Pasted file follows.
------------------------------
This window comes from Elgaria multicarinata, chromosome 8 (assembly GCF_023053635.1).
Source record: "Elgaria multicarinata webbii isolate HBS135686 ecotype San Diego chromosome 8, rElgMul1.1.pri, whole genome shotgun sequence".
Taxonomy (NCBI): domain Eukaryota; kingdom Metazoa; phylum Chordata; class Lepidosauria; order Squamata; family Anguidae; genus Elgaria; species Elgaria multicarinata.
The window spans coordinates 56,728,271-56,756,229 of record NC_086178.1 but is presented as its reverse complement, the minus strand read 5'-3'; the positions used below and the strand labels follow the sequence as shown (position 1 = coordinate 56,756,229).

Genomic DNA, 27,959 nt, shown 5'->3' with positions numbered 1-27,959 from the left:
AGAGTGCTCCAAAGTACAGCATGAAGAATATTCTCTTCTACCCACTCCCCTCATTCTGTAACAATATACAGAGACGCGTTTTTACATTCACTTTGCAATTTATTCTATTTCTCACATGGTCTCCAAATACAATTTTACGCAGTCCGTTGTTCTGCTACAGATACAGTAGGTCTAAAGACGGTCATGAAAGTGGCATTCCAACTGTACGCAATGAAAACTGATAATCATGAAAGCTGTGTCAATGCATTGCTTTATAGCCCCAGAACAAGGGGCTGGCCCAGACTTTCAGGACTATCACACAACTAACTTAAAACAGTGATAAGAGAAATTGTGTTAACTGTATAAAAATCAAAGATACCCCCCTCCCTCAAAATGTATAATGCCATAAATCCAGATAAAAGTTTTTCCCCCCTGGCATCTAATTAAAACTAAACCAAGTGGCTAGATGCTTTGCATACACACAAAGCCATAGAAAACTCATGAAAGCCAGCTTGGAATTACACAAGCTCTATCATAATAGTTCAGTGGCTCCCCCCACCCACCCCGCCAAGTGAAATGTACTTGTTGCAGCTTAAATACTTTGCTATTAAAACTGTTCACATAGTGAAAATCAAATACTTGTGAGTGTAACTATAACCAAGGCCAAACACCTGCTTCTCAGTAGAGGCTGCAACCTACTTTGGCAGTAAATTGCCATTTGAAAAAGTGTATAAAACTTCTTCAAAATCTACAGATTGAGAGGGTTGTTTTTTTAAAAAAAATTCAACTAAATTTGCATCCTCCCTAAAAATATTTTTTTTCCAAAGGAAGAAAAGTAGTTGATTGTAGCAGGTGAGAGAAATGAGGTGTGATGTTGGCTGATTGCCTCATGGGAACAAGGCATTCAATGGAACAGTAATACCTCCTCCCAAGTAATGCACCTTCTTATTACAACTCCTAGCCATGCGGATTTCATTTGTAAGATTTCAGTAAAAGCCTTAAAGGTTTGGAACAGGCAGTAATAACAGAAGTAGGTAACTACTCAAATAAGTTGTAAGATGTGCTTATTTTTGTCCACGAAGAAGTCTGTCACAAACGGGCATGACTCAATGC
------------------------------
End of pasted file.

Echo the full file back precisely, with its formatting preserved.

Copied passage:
This window comes from Elgaria multicarinata, chromosome 8 (assembly GCF_023053635.1).
Source record: "Elgaria multicarinata webbii isolate HBS135686 ecotype San Diego chromosome 8, rElgMul1.1.pri, whole genome shotgun sequence".
Taxonomy (NCBI): domain Eukaryota; kingdom Metazoa; phylum Chordata; class Lepidosauria; order Squamata; family Anguidae; genus Elgaria; species Elgaria multicarinata.
The window spans coordinates 56,728,271-56,756,229 of record NC_086178.1 but is presented as its reverse complement, the minus strand read 5'-3'; the positions used below and the strand labels follow the sequence as shown (position 1 = coordinate 56,756,229).

Genomic DNA, 27,959 nt, shown 5'->3' with positions numbered 1-27,959 from the left:
AGAGTGCTCCAAAGTACAGCATGAAGAATATTCTCTTCTACCCACTCCCCTCATTCTGTAACAATATACAGAGACGCGTTTTTACATTCACTTTGCAATTTATTCTATTTCTCACATGGTCTCCAAATACAATTTTACGCAGTCCGTTGTTCTGCTACAGATACAGTAGGTCTAAAGACGGTCATGAAAGTGGCATTCCAACTGTACGCAATGAAAACTGATAATCATGAAAGCTGTGTCAATGCATTGCTTTATAGCCCCAGAACAAGGGGCTGGCCCAGACTTTCAGGACTATCACACAACTAACTTAAAACAGTGATAAGAGAAATTGTGTTAACTGTATAAAAATCAAAGATACCCCCCTCCCTCAAAATGTATAATGCCATAAATCCAGATAAAAGTTTTTCCCCCCTGGCATCTAATTAAAACTAAACCAAGTGGCTAGATGCTTTGCATACACACAAAGCCATAGAAAACTCATGAAAGCCAGCTTGGAATTACACAAGCTCTATCATAATAGTTCAGTGGCTCCCCCCACCCACCCCGCCAAGTGAAATGTACTTGTTGCAGCTTAAATACTTTGCTATTAAAACTGTTCACATAGTGAAAATCAAATACTTGTGAGTGTAACTATAACCAAGGCCAAACACCTGCTTCTCAGTAGAGGCTGCAACCTACTTTGGCAGTAAATTGCCATTTGAAAAAGTGTATAAAACTTCTTCAAAATCTACAGATTGAGAGGGTTGTTTTTTTAAAAAAAATTCAACTAAATTTGCATCCTCCCTAAAAATATTTTTTTTCCAAAGGAAGAAAAGTAGTTGATTGTAGCAGGTGAGAGAAATGAGGTGTGATGTTGGCTGATTGCCTCATGGGAACAAGGCATTCAATGGAACAGTAATACCTCCTCCCAAGTAATGCACCTTCTTATTACAACTCCTAGCCATGCGGATTTCATTTGTAAGATTTCAGTAAAAGCCTTAAAGGTTTGGAACAGGCAGTAATAACAGAAGTAGGTAACTACTCAAATAAGTTGTAAGATGTGCTTATTTTTGTCCACGAAGAAGTCTGTCACAAACGGGCATGACTCAATGC